Status orange weather warnings are given when conditions could “significantly impact people, property and activity in an area,” according to Met Éireann. “People in the affected areas should prepare appropriately now for the anticipated conditions.”

Separately, a status yellow rainfall warning is already in place for Munster, Connacht and Donegal and is valid until midnight on Saturday.

A second status yellow wind warning has also been issued for Leinster, Cavan, Monaghan, Roscommon, Cork, Limerick, Tipperary and Waterford which is valid from 9am to 1pm on Saturday and again from 7pm on Saturday until midnight on Saturday.

Rainfall accumulations of between 20 and 30 millimetres are expected during Friday and Saturday generally but 40 to 50 mm of rain could fall in mountainous areas with a continuing risk of flooding.

Wettest month on record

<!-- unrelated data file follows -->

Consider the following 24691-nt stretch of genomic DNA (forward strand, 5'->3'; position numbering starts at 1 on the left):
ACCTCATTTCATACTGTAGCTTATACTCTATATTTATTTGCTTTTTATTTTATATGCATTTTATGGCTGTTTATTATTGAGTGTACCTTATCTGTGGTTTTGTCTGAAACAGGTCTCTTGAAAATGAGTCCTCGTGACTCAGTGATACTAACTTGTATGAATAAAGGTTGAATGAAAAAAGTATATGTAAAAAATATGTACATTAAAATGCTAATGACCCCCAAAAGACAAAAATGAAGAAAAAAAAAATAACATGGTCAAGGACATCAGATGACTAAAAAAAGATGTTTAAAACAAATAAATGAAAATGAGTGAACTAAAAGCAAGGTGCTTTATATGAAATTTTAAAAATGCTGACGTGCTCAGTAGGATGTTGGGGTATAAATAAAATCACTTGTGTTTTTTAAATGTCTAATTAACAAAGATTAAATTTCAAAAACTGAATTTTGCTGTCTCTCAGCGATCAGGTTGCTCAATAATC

A status red marine warning is in place with southwest gale force eight to nine winds developing on Friday night on coastal waters from Mizen Head to Slyne Head to Rossan Point.

A park bench in flood water in Athlone, Co Westmeath. Photograph: Niall Carson/PA
A park bench in flood water in Athlone, Co Westmeath. Photograph: Niall Carson/PA

Winds will veer westerly on Saturday morning and increase to storm force 10 and occasionally to “violent storm force 11”.

Keith Leonard, national director for fire and emergency management, said “life safety” remains the “key priority” over the next 48 hours.

Mr Leonard was speaking following a meeting of the National Emergency Coordination group on Friday. He urged the public to take heed of warnings from local authorities and to check in on “vulnerable and isolated neighbours” before the storm commences.

Evelyn Cusack, head of forecasting at Met Éireann said there has been twice the average amount of rainfall for February, and in some places up to three times the average.

“It’s the wettest February on record so far at several of our stations, including the Phoenix Park, which goes back to the 1800s and several stations in Mayo and Limerick as well,” she said.

Ms Cusack said Saturday will be “a stormy day” with heavy showers as well as a “big drop” in temperatures.

Snowfall

Minister for Housing Eoghan Murphy said people in coastal areas need to “stay back, stay high and stay dry”.